Full Text: Vice Mayor Shirlyn Bañas-Nograles' Privilege Speech
57th Regular Session of the 18th Sanggunian
October 9, 2017
Magandang umaga po sa ating lahat.
Madam Chair, my honorable colleagues in this most august hall, SP employees, and our beloved guests present here this morning–
Art is a window.
Art enables a spectator to peek inside the deepest thoughts of an art piece’s creator and a glimpse of the complexities of the past.
It is a window to the soul and a window to history.
A visit to the National Art Gallery of the National Museum in Manila – in hand an appreciation of our nation’s historical past – will give you a strange experience of historical grandeur; Goosebumps almost always crawl over you with every step that echoes through the hallways and galleries of the Old Senate Building occupied by the pieces of Fabian de la Rosa, Jorge Pineda, Ireneo Miranda, Pablo Amorsolo and other artists who influenced art in the Philippines prior to the dawn of modernism.
As legislator, I have continuously advocated for the strengthening and empowering of the fine arts industry here in General Santos City. We have so many artists here in General Santos City – sculptors, painters, photographers. Art groups have mushroomed in and around the city, but without enough resources, their capacities for improvement and exposure are limited.
It has been particularly difficult for them to gain enough traction with the absence of an avenue that has the faculty, facilities, and the resources which will specifically cater their artistic needs and their art pieces themselves.
General Santos City has unexploited potential for the development of visual arts. And that is why, ladies and gentlemen, allow me to introduce an unfamiliar member of our city’s art movement.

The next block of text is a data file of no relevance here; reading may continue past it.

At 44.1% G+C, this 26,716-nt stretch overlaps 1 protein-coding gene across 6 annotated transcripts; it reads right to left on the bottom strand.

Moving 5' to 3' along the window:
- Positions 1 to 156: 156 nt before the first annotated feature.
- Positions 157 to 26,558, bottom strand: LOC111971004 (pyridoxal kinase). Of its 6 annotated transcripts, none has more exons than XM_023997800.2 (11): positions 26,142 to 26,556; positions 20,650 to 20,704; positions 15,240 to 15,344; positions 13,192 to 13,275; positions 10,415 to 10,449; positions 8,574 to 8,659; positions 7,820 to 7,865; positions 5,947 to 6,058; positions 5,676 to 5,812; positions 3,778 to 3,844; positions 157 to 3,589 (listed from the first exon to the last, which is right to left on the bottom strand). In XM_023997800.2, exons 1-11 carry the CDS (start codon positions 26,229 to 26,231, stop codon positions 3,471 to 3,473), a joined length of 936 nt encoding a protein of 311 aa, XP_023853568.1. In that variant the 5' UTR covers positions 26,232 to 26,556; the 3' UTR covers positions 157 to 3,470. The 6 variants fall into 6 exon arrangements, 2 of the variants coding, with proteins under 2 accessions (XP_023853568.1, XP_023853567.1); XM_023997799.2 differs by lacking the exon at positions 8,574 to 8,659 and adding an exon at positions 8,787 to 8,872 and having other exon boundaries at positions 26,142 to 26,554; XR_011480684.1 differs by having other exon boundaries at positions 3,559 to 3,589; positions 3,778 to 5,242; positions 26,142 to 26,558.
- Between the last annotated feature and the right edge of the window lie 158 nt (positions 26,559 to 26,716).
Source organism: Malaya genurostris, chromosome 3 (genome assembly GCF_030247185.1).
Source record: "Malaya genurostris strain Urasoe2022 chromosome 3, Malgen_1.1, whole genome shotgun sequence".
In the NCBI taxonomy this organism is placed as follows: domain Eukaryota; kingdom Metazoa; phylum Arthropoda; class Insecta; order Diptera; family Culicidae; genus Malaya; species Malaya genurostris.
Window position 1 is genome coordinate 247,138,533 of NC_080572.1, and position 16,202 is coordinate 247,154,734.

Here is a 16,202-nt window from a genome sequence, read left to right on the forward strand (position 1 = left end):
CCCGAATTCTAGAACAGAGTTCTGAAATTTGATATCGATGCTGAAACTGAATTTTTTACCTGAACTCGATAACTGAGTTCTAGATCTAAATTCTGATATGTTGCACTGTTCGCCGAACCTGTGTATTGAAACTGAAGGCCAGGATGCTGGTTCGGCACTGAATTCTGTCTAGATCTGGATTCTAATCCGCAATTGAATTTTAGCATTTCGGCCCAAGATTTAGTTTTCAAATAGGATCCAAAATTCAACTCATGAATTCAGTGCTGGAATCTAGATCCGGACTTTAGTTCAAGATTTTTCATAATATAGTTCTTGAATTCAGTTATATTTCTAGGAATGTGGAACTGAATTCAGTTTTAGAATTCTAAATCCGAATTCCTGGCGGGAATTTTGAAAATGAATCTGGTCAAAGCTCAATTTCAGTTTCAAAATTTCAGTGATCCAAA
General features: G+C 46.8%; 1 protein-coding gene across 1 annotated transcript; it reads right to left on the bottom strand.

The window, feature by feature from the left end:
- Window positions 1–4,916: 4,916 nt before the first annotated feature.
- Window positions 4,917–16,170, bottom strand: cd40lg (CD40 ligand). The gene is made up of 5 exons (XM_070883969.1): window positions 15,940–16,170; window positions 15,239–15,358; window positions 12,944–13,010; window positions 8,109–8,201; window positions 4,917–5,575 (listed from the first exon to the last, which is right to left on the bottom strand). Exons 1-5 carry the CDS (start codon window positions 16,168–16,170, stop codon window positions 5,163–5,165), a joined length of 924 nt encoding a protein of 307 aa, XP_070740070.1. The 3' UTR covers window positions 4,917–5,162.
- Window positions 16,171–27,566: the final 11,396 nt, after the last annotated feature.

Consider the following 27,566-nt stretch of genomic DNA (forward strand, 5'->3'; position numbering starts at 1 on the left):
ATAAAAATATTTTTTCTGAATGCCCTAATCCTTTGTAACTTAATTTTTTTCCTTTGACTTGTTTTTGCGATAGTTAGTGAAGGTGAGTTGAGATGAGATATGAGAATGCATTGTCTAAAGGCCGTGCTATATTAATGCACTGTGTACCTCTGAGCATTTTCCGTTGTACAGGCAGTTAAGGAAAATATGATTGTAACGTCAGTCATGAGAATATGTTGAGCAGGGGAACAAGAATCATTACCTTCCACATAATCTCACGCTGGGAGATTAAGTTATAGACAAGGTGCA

This morning I am excited to introduce to the Sanggunian and to our curious public one young individual of extraordinary and innate flair for artistry, a painter born and raised here in General Santos City:
May I present to everyone Mr. John Robert Donaldo Ani.
John Robert was born here in General Santos City to parents Mr. Roberto Ani, a fish classifier working at the General Santos City Fishport, and his mother Mrs. Nenita Ani, a home-based fish products seller.
He studied at Lower Acharon Adventist in Barangay Calumpang for his kindergarten education and at H. N. Cahilsot Elementary School for his elementary education during which he discovered his knack for drawing and coloring. His skill for art at a young age then landed him the role as the Editorial Cartoonist in Filipino for their school’s student paper that qualified him to compete at the 2007 District Schools Press Conference.
After graduating elementary school with honors, he then proceeded to high school at the Passionate Sister’s School in Cahilsot, Calumpang, graduating last 2011. It is during his secondary education that he became fully-engaged in improving his ability in creating still-life art pieces.
He initially planned to go study at the University of the Philippines Diliman College of Fine Arts. But it seems that fate has something in store for John Robert.
In historical retrospect, many artists have been afflicted with infamous illnesses: Dutch Post-Impressionist painter Vincent van Gogh is said to have suffered from bipolar disorder and epilepsy; Norwegian painter Edvard Munch also had bipolar disorder and hallucination; and German composer and artist Ludwig van Beethoven had an unknown hearing illness caused by severe tinnitus and eventually hearing loss.
Our artist here is thankfully not afflicted with any kind of mental illness, but he however has a sickness parallel with Beethoven.
May I daresay that history seems to repeat itself; John Robert – at an early age – was definitely not spared by fate.
John Robert is diagnosed with profound sensorineural hearing loss (SNHL). It is caused by damaged or deficient cochlear hair cells, which he and his family conclude to have been caused by an ear infection after one swimming session during the first grade. John Robert experienced normal hearing prior to the incident, but after that, his auditory health continued to decline and completely deteriorated when he was in sixth grade.
His hearing loss has deeply affected his ability to effectively speak and his ability to interact and relay his thoughts properly to other individuals; it caused a “delay in the development of receptive and expressive communication skills,” in speech and language.